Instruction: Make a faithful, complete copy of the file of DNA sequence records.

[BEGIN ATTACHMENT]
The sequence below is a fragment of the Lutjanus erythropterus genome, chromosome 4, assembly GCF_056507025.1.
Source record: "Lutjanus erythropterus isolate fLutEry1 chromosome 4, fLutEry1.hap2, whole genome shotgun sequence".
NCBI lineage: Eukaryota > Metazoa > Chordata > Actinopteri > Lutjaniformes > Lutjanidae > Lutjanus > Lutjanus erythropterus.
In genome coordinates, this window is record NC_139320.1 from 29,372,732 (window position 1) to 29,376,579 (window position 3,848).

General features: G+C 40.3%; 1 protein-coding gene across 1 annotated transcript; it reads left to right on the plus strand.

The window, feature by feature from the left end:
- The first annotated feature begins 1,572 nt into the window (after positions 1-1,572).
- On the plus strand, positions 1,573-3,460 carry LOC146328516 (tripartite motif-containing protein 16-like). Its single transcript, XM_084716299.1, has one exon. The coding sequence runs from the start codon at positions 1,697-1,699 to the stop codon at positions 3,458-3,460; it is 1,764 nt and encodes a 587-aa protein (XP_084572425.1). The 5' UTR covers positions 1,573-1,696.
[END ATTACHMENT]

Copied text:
The sequence below is a fragment of the Lutjanus erythropterus genome, chromosome 4, assembly GCF_056507025.1.
Source record: "Lutjanus erythropterus isolate fLutEry1 chromosome 4, fLutEry1.hap2, whole genome shotgun sequence".
NCBI lineage: Eukaryota > Metazoa > Chordata > Actinopteri > Lutjaniformes > Lutjanidae > Lutjanus > Lutjanus erythropterus.
In genome coordinates, this window is record NC_139320.1 from 29,372,732 (window position 1) to 29,376,579 (window position 3,848).

General features: G+C 40.3%; 1 protein-coding gene across 1 annotated transcript; it reads left to right on the plus strand.

The window, feature by feature from the left end:
- The first annotated feature begins 1,572 nt into the window (after positions 1-1,572).
- On the plus strand, positions 1,573-3,460 carry LOC146328516 (tripartite motif-containing protein 16-like). Its single transcript, XM_084716299.1, has one exon. The coding sequence runs from the start codon at positions 1,697-1,699 to the stop codon at positions 3,458-3,460; it is 1,764 nt and encodes a 587-aa protein (XP_084572425.1). The 5' UTR covers positions 1,573-1,696.